This is one of those things. Like last year we definitely had a lot of things that we wanted to do. Some things we thought we were going to do at the end we ended up moving them up to the beginning. And then some things we thought we were going to do and never got to do.

So we have a plan for kind of what - a road for their, you know, tumultuous, you know, kind of come together, go apart type of thing that takes us through 16. But until we get there I'm not sure if we're going to actually execute that plan.

QUESTION: Got you.

AARON KORSH: But there's always hope I would say. Of course.

QUESTION: Hopefully this is just a hypothetical and not something that's actually going to happen, but what would happen if Louis found out Mike's secret?

SuitsAARON KORSH: I don't think good things would happen. I can say that.

You know, we had - it's funny, I will say we had a plan last year. This is a perfect example. We had a plan for Louis finding out about Mike's secret last year and we didn't do it. It just ended up - we didn't - it wasn't that we dismissed it. We just basically didn't get to it.

But then this year that kind of went away. But that's one of those things that can always come up. We had a twist such that - which I won't give away but whenever you're going to do something like that you have to twist it obviously. You can't just have Louis ruin Mike's career. So you have to twist it in a certain way. And I thought we had a good twist and I really liked it. But for whatever reason when Hardman came in it just never materialized. But it's - we have one. It's in our pocket.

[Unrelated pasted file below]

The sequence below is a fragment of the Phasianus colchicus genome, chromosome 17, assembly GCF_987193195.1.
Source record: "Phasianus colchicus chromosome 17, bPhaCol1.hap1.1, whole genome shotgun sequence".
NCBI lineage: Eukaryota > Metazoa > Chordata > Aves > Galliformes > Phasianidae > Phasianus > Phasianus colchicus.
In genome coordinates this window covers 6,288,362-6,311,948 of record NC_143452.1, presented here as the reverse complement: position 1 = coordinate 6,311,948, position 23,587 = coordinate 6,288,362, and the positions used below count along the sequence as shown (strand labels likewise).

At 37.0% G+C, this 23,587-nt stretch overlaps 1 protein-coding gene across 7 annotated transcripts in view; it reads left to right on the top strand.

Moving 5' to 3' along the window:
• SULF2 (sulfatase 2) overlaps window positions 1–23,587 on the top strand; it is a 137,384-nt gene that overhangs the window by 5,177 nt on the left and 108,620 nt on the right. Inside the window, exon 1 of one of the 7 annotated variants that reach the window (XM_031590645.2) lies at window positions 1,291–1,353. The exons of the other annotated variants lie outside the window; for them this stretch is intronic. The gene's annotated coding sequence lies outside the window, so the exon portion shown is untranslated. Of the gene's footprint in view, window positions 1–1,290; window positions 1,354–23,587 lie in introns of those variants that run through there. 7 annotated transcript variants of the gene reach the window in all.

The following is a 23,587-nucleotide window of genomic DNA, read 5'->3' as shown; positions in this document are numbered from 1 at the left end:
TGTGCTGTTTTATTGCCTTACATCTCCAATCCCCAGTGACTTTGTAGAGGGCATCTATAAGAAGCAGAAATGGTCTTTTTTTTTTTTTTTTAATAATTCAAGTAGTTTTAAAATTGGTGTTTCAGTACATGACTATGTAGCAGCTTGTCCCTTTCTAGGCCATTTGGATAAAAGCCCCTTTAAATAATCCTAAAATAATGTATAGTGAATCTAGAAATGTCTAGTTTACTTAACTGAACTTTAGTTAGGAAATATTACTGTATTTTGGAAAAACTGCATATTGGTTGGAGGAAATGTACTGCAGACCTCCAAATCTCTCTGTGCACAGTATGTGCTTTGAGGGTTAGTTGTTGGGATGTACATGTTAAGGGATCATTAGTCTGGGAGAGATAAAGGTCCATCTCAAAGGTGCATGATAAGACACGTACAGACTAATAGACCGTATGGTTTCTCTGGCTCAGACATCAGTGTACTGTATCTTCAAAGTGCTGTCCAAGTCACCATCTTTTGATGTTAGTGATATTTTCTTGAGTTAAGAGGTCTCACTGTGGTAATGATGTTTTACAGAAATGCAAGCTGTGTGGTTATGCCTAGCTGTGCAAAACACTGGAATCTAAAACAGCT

AARON KORSH: I will say - Rick [Hoffman], he's the nicest guy in the world so it's so funny. You know, people I think sometimes mistake his character for the actor. But...I think he's so good. I mean I will take a moment. I talk about how much I love the writers. I think our entire cast is amazing and they all elevate these characters so much. And that the same dialog in the hands of lesser actors would seem like bad writing.

So it's almost like I can get away with not great writing with what they do with the words. But Rick in particular like he just brings the humanity I think to this character. And this year we're trying to flesh him out so that he's more complicated.

And based on episode three and the response I seem to have gotten people were like oh, we actually like Louis. Like, you know, I think somebody mentioned that Harvey/Louis scene earlier. So this year Louis is going to become to my mind, more human.

It doesn't mean he's going to be better or worse. He's just going to be more fleshed out and I think people will be drawn to him all the more.